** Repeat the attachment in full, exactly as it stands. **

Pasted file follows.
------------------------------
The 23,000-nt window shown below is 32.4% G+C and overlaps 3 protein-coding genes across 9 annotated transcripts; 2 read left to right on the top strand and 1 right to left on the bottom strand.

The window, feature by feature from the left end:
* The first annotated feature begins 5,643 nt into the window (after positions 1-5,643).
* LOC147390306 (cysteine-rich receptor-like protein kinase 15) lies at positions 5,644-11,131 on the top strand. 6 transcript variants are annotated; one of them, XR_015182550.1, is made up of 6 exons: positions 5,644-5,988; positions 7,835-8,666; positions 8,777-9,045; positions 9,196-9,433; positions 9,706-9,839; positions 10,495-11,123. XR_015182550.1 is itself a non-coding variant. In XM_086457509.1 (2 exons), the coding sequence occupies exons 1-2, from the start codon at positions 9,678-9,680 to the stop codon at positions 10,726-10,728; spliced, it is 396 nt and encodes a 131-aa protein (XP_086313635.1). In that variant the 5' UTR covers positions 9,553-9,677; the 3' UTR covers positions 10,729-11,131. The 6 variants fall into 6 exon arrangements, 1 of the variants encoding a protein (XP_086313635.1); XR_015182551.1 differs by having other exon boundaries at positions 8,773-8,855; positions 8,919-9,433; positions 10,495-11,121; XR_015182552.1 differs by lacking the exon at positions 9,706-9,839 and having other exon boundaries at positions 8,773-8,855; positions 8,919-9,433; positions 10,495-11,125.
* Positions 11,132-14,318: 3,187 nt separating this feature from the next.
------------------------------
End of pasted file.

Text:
The 23,000-nt window shown below is 32.4% G+C and overlaps 3 protein-coding genes across 9 annotated transcripts; 2 read left to right on the top strand and 1 right to left on the bottom strand.

The window, feature by feature from the left end:
* The first annotated feature begins 5,643 nt into the window (after positions 1-5,643).
* LOC147390306 (cysteine-rich receptor-like protein kinase 15) lies at positions 5,644-11,131 on the top strand. 6 transcript variants are annotated; one of them, XR_015182550.1, is made up of 6 exons: positions 5,644-5,988; positions 7,835-8,666; positions 8,777-9,045; positions 9,196-9,433; positions 9,706-9,839; positions 10,495-11,123. XR_015182550.1 is itself a non-coding variant. In XM_086457509.1 (2 exons), the coding sequence occupies exons 1-2, from the start codon at positions 9,678-9,680 to the stop codon at positions 10,726-10,728; spliced, it is 396 nt and encodes a 131-aa protein (XP_086313635.1). In that variant the 5' UTR covers positions 9,553-9,677; the 3' UTR covers positions 10,729-11,131. The 6 variants fall into 6 exon arrangements, 1 of the variants encoding a protein (XP_086313635.1); XR_015182551.1 differs by having other exon boundaries at positions 8,773-8,855; positions 8,919-9,433; positions 10,495-11,121; XR_015182552.1 differs by lacking the exon at positions 9,706-9,839 and having other exon boundaries at positions 8,773-8,855; positions 8,919-9,433; positions 10,495-11,125.
* Positions 11,132-14,318: 3,187 nt separating this feature from the next.